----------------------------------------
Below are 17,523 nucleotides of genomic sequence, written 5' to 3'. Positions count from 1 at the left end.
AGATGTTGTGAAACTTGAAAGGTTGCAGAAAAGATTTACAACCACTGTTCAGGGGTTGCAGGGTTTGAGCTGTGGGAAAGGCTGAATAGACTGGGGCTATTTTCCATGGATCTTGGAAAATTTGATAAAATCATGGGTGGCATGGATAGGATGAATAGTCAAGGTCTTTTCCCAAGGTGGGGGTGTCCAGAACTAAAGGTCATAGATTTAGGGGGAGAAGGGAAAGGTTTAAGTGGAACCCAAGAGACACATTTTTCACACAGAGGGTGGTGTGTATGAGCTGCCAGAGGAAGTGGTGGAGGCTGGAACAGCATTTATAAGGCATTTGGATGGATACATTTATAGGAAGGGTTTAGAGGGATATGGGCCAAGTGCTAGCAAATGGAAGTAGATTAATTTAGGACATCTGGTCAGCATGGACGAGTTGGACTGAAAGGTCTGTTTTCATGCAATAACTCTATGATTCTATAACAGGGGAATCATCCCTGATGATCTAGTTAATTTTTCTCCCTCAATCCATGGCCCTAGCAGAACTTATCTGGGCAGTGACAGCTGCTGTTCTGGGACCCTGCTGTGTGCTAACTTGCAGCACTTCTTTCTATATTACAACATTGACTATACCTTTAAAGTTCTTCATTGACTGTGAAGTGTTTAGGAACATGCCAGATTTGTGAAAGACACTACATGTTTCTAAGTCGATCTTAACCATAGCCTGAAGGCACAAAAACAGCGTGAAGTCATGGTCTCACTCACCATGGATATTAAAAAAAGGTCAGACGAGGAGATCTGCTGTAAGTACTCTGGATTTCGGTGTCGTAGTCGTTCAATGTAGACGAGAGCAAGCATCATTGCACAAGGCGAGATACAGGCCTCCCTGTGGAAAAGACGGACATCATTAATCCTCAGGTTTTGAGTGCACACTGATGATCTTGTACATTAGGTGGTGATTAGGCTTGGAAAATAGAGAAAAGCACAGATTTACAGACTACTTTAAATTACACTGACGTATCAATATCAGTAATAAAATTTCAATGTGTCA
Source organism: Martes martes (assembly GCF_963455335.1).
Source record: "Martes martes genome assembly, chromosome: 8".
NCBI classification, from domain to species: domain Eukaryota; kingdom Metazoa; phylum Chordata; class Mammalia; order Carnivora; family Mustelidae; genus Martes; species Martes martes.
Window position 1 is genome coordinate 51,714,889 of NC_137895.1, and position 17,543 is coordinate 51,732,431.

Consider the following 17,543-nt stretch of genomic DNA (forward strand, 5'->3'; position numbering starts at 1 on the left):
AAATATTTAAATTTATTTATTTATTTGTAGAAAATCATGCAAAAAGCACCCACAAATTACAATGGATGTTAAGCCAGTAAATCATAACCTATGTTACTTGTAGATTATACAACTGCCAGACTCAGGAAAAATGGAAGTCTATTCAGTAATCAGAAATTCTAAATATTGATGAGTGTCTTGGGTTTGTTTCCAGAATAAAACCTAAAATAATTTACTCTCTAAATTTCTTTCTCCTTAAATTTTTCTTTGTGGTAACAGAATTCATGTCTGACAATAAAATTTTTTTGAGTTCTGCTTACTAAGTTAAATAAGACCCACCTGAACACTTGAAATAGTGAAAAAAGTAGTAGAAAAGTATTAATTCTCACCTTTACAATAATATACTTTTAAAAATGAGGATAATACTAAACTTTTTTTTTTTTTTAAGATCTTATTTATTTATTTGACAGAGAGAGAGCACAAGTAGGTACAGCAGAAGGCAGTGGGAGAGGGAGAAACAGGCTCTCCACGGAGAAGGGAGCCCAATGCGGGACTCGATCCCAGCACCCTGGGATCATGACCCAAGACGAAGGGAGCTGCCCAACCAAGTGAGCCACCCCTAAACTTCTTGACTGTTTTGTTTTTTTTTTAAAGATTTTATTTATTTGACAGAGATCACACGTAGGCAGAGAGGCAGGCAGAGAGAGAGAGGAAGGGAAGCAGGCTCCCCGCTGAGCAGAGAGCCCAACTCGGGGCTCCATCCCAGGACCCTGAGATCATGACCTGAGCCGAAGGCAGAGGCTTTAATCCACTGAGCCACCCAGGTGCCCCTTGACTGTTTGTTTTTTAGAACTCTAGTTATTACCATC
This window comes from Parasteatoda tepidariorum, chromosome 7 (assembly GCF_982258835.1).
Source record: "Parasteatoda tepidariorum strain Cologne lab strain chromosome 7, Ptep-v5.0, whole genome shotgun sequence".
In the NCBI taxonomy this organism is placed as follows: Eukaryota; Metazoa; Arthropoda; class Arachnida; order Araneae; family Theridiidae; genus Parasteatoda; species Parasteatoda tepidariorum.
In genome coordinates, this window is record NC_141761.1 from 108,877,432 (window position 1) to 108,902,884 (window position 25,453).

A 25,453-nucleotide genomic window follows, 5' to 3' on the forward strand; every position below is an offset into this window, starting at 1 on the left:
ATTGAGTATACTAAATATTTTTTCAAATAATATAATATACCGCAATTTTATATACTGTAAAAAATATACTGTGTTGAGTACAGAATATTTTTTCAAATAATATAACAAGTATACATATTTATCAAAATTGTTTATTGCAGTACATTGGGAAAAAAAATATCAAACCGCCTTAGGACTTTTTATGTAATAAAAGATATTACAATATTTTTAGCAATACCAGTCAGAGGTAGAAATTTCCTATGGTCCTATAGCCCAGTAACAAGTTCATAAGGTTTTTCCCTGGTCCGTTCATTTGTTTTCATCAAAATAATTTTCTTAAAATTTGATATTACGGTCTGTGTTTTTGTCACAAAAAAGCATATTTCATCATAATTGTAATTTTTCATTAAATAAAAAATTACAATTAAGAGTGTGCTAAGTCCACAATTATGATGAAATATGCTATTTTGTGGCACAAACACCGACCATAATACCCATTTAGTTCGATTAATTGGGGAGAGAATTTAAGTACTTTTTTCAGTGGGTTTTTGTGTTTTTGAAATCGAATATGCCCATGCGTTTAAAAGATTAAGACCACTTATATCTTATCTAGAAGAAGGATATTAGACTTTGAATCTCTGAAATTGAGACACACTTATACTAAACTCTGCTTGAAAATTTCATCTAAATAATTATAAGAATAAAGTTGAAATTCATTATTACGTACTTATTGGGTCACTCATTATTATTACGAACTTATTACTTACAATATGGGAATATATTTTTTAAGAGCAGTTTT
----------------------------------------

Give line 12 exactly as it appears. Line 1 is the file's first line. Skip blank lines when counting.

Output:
In genome coordinates, this window is record NC_141761.1 from 108,877,432 (window position 1) to 108,902,884 (window position 25,453).